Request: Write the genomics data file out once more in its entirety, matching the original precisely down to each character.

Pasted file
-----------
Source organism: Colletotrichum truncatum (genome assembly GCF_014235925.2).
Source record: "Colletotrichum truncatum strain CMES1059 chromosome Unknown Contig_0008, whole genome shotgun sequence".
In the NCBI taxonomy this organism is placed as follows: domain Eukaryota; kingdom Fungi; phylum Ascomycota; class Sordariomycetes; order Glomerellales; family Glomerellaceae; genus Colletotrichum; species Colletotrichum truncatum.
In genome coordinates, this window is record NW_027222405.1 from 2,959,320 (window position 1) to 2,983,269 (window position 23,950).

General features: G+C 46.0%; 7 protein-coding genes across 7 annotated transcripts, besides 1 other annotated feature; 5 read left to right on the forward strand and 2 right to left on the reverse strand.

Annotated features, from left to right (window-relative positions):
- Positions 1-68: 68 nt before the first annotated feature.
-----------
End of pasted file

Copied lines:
Source organism: Colletotrichum truncatum (genome assembly GCF_014235925.2).
Source record: "Colletotrichum truncatum strain CMES1059 chromosome Unknown Contig_0008, whole genome shotgun sequence".
In the NCBI taxonomy this organism is placed as follows: domain Eukaryota; kingdom Fungi; phylum Ascomycota; class Sordariomycetes; order Glomerellales; family Glomerellaceae; genus Colletotrichum; species Colletotrichum truncatum.
In genome coordinates, this window is record NW_027222405.1 from 2,959,320 (window position 1) to 2,983,269 (window position 23,950).

General features: G+C 46.0%; 7 protein-coding genes across 7 annotated transcripts, besides 1 other annotated feature; 5 read left to right on the forward strand and 2 right to left on the reverse strand.

Annotated features, from left to right (window-relative positions):
- Positions 1-68: 68 nt before the first annotated feature.